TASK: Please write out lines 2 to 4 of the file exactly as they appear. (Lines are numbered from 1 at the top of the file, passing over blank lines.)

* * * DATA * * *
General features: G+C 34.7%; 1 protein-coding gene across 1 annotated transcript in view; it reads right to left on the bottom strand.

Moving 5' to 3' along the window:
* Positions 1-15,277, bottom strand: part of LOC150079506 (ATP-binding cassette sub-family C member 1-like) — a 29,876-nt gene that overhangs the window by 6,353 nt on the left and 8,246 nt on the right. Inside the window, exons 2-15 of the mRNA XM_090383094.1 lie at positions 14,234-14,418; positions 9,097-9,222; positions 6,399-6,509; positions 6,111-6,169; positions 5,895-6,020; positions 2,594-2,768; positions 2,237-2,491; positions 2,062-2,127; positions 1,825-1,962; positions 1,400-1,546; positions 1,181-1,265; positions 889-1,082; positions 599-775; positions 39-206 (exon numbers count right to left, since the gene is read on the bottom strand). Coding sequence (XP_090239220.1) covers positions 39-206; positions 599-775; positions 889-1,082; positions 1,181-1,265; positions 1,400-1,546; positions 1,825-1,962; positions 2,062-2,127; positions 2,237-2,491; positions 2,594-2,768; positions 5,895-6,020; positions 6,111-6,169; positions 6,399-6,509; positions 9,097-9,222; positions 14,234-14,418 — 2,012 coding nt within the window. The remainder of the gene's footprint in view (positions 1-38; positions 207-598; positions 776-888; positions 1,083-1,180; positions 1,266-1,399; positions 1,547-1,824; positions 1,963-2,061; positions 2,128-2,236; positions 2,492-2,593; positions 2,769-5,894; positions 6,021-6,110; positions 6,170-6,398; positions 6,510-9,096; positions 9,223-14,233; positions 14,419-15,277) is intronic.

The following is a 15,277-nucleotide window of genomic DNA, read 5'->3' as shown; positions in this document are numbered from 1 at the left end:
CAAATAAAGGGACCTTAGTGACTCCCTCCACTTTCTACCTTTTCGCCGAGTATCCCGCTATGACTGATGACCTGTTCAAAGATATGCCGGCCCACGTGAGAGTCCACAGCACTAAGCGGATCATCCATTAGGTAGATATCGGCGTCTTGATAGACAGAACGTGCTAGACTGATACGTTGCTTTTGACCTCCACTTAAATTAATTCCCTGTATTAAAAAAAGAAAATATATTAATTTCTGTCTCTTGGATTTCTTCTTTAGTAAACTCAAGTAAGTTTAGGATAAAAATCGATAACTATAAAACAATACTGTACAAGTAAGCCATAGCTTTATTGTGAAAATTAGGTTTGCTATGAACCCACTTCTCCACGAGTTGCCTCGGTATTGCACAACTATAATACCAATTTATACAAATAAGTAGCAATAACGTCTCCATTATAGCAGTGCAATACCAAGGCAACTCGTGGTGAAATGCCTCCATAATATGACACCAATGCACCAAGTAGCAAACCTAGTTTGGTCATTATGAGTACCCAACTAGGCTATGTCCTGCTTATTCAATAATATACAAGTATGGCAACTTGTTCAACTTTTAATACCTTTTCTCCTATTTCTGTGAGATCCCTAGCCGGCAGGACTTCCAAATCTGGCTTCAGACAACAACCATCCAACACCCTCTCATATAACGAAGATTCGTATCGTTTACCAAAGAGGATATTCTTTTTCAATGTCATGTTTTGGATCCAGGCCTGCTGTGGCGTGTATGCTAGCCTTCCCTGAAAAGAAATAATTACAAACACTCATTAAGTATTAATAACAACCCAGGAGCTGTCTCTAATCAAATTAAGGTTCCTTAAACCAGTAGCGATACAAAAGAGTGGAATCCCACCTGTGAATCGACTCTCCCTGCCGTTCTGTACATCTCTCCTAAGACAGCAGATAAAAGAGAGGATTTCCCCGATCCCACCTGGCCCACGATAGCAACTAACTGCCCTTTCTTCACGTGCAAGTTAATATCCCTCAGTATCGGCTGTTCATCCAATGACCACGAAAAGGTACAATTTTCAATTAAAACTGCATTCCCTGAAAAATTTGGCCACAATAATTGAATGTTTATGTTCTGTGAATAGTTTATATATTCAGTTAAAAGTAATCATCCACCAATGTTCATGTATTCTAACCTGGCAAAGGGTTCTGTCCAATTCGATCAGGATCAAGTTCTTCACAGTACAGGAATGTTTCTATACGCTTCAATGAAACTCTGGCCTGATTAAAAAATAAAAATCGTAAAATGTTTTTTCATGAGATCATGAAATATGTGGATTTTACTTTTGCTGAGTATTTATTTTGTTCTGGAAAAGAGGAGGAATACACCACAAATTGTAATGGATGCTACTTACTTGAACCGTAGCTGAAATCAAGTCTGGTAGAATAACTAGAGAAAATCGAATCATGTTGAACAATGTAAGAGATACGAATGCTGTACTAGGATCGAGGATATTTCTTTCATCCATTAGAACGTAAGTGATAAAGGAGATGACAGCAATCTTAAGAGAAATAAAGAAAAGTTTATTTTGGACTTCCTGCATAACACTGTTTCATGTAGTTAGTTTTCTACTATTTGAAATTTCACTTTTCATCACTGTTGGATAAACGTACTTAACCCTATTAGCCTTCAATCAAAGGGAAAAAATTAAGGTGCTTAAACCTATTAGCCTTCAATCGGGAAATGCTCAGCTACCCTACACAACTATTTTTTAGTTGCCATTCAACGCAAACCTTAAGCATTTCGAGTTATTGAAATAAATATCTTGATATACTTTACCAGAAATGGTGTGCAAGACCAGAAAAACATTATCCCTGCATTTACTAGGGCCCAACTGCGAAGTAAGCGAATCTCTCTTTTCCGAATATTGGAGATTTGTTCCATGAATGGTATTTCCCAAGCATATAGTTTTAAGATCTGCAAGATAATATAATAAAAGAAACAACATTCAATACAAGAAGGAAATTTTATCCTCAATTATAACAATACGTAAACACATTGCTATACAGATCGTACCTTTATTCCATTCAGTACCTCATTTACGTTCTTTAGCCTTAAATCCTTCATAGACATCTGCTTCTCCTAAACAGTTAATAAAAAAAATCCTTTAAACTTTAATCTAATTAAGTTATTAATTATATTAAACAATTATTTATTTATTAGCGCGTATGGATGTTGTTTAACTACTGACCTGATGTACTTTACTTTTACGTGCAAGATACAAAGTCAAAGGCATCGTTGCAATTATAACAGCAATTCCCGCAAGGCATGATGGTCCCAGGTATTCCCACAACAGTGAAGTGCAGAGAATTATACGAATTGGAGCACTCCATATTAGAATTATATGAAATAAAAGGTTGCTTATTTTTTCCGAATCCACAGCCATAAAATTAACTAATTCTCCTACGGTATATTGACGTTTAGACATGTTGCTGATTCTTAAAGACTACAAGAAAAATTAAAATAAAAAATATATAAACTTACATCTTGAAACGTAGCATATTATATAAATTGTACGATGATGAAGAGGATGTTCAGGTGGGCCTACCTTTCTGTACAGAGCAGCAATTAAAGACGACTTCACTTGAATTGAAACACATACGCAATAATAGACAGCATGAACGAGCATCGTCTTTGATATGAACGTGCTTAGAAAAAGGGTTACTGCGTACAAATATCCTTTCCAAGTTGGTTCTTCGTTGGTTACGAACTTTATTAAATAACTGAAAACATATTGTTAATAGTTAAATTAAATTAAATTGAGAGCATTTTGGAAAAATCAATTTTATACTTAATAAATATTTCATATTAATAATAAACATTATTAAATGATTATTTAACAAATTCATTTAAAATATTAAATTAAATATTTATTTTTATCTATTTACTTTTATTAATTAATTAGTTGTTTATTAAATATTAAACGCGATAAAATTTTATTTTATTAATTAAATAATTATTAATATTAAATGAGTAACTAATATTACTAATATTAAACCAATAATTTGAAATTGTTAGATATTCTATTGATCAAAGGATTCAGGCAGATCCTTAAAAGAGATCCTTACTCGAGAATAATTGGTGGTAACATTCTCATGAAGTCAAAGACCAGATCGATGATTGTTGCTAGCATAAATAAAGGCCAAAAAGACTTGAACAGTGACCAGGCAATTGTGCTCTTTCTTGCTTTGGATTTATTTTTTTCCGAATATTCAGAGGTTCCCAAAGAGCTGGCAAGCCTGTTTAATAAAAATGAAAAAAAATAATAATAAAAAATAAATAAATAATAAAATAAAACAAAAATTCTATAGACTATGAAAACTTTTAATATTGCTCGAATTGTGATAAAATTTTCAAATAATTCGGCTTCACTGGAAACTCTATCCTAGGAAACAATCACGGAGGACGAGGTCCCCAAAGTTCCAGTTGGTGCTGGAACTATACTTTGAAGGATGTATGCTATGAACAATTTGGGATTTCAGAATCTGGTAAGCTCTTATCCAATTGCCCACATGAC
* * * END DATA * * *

Moving 5' to 3' along the window:
* Positions 1-15,277, bottom strand: part of LOC150079506 (ATP-binding cassette sub-family C member 1-like) — a 29,876-nt gene that overhangs the window by 6,353 nt on the left and 8,246 nt on the right. Inside the window, exons 2-15 of the mRNA XM_090383094.1 lie at positions 14,234-14,418; positions 9,097-9,222; positions 6,399-6,509; positions 6,111-6,169; positions 5,895-6,020; positions 2,594-2,768; positions 2,237-2,491; positions 2,062-2,127; positions 1,825-1,962; positions 1,400-1,546; positions 1,181-1,265; positions 889-1,082; positions 599-775; positions 39-206 (exon numbers count right to left, since the gene is read on the bottom strand). Coding sequence (XP_090239220.1) covers positions 39-206; positions 599-775; positions 889-1,082; positions 1,181-1,265; positions 1,400-1,546; positions 1,825-1,962; positions 2,062-2,127; positions 2,237-2,491; positions 2,594-2,768; positions 5,895-6,020; positions 6,111-6,169; positions 6,399-6,509; positions 9,097-9,222; positions 14,234-14,418 — 2,012 coding nt within the window. The remainder of the gene's footprint in view (positions 1-38; positions 207-598; positions 776-888; positions 1,083-1,180; positions 1,266-1,399; positions 1,547-1,824; positions 1,963-2,061; positions 2,128-2,236; positions 2,492-2,593; positions 2,769-5,894; positions 6,021-6,110; positions 6,170-6,398; positions 6,510-9,096; positions 9,223-14,233; positions 14,419-15,277) is intronic.

The following is a 15,277-nucleotide window of genomic DNA, read 5'->3' as shown; positions in this document are numbered from 1 at the left end: